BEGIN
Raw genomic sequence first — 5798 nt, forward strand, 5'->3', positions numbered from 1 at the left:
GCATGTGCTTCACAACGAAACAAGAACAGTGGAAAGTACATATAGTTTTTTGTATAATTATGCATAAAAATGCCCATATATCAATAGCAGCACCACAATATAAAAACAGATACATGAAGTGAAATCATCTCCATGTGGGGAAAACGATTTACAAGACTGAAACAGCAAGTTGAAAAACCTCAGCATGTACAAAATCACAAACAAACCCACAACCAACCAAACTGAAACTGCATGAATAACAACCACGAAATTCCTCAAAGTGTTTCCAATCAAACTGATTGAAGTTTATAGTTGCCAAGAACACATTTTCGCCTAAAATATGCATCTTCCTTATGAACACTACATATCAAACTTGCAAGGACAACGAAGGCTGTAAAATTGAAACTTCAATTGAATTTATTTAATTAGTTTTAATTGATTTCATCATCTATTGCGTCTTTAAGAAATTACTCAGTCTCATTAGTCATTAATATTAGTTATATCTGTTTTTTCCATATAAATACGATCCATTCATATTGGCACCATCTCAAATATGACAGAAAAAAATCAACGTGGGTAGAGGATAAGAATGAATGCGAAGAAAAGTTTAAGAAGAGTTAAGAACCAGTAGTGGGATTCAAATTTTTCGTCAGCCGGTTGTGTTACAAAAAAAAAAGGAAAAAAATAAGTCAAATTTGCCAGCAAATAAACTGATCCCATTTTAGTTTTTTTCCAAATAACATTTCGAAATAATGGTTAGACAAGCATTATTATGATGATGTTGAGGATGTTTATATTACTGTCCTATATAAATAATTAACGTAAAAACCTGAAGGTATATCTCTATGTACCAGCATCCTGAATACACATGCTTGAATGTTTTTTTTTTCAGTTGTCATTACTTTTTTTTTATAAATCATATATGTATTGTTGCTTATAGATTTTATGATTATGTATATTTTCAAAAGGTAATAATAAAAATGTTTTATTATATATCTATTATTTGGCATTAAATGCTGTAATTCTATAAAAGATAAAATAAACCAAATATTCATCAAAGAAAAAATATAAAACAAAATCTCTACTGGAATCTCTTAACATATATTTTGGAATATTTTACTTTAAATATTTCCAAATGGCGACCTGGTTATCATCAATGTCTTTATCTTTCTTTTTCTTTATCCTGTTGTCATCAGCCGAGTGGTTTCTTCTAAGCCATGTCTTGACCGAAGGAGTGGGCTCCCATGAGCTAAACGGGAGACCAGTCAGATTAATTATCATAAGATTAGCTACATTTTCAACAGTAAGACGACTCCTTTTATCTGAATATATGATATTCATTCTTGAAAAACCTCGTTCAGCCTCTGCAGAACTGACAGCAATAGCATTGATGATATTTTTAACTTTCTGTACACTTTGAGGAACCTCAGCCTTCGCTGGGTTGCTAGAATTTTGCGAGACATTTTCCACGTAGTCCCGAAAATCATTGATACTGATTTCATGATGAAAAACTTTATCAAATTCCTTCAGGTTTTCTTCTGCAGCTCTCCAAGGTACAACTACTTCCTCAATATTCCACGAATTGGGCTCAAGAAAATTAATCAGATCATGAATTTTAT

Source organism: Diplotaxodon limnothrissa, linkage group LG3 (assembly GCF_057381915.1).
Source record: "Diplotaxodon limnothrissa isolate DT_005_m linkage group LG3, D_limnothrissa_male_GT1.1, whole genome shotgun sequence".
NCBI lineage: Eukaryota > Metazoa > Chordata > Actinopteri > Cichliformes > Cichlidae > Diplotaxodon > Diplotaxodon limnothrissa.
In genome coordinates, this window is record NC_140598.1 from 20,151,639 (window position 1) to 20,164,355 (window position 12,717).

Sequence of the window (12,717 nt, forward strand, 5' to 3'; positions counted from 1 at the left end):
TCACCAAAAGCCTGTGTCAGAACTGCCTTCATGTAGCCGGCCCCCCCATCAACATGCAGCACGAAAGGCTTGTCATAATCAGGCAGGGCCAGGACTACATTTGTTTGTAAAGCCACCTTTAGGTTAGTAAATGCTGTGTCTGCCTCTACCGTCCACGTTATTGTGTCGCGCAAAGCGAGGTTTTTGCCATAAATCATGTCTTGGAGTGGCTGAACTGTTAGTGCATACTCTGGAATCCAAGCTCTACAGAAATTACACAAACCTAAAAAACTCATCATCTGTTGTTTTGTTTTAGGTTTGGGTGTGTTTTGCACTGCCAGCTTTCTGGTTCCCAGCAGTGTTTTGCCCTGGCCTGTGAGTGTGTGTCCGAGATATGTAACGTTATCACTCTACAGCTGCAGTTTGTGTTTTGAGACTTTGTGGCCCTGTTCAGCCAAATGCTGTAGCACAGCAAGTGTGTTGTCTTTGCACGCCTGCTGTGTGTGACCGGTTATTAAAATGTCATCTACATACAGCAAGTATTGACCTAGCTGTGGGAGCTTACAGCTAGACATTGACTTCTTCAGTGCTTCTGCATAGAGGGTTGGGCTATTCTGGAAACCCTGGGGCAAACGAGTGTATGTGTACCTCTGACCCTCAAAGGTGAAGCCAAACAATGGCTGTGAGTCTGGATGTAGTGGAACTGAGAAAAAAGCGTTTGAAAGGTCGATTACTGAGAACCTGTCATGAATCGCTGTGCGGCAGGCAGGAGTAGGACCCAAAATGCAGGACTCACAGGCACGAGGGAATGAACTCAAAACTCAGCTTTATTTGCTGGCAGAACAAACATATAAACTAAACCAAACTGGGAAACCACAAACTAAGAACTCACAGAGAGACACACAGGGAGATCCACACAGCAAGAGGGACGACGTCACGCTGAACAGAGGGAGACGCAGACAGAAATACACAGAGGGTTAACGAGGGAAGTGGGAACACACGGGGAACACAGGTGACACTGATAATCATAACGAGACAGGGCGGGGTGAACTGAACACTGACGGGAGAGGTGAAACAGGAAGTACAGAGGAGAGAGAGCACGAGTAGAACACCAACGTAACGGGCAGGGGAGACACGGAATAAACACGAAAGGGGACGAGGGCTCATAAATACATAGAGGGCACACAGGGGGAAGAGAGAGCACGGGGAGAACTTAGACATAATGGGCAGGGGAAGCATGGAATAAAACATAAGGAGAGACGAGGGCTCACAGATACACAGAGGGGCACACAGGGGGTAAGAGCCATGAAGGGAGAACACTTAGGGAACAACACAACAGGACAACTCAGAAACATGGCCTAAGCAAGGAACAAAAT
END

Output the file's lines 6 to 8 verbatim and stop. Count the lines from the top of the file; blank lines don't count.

In genome coordinates, this window is record NC_140598.1 from 20,151,639 (window position 1) to 20,164,355 (window position 12,717).

Sequence of the window (12,717 nt, forward strand, 5' to 3'; positions counted from 1 at the left end):
TCACCAAAAGCCTGTGTCAGAACTGCCTTCATGTAGCCGGCCCCCCCATCAACATGCAGCACGAAAGGCTTGTCATAATCAGGCAGGGCCAGGACTACATTTGTTTGTAAAGCCACCTTTAGGTTAGTAAATGCTGTGTCTGCCTCTACCGTCCACGTTATTGTGTCGCGCAAAGCGAGGTTTTTGCCATAAATCATGTCTTGGAGTGGCTGAACTGTTAGTGCATACTCTGGAATCCAAGCTCTACAGAAATTACACAAACCTAAAAAACTCATCATCTGTTGTTTTGTTTTAGGTTTGGGTGTGTTTTGCACTGCCAGCTTTCTGGTTCCCAGCAGTGTTTTGCCCTGGCCTGTGAGTGTGTGTCCGAGATATGTAACGTTATCACTCTACAGCTGCAGTTTGTGTTTTGAGACTTTGTGGCCCTGTTCAGCCAAATGCTGTAGCACAGCAAGTGTGTTGTCTTTGCACGCCTGCTGTGTGTGACCGGTTATTAAAATGTCATCTACATACAGCAAGTATTGACCTAGCTGTGGGAGCTTACAGCTAGACATTGACTTCTTCAGTGCTTCTGCATAGAGGGTTGGGCTATTCTGGAAACCCTGGGGCAAACGAGTGTATGTGTACCTCTGACCCTCAAAGGTGAAGCCAAACAATGGCTGTGAGTCTGGATGTAGTGGAACTGAGAAAAAAGCGTTTGAAAGGTCGATTACTGAGAACCTGTCATGAATCGCTGTGCGGCAGGCAGGAGTAGGACCCAAAATGCAGGACTCACAGGCACGAGGGAATGAACTCAAAACTCAGCTTTATTTGCTGGCAGAACAAACATATAAACTAAACCAAACTGGGAAACCACAAACTAAGAACTCACAGAGAGACACACAGGGAGATCCACACAGCAAGAGGGACGACGTCACGCTGAACAGAGGGAGACGCAGACAGAAATACACAGAGGGTTAACGAGGGAAGTGGGAACACACGGGGAACACAGGTGACACTGATAATCATAACGAGACAGGGCGGGGTGAACTGAACACTGACGGGAGAGGTGAAACAGGAAGTACAGAGGAGAGAGAGCACGAGTAGAACACCAACGTAACGGGCAGGGGAGACACGGAATAAACACGAAAGGGGACGAGGGCTCATAAATACATAGAGGGCACACAGGGGGAAGAGAGAGCACGGGGAGAACTTAGACATAATGGGCAGGGGAAGCATGGAATAAAACATAAGGAGAGACGAGGGCTCACAGATACACAGAGGGGCACACAGGGGGTAAGAGCCATGAAGGGAGAACACTTAGGGAACAACACAACAGGACAACTCAGAAACATGGCCTAAGCAAGGAACAAAAT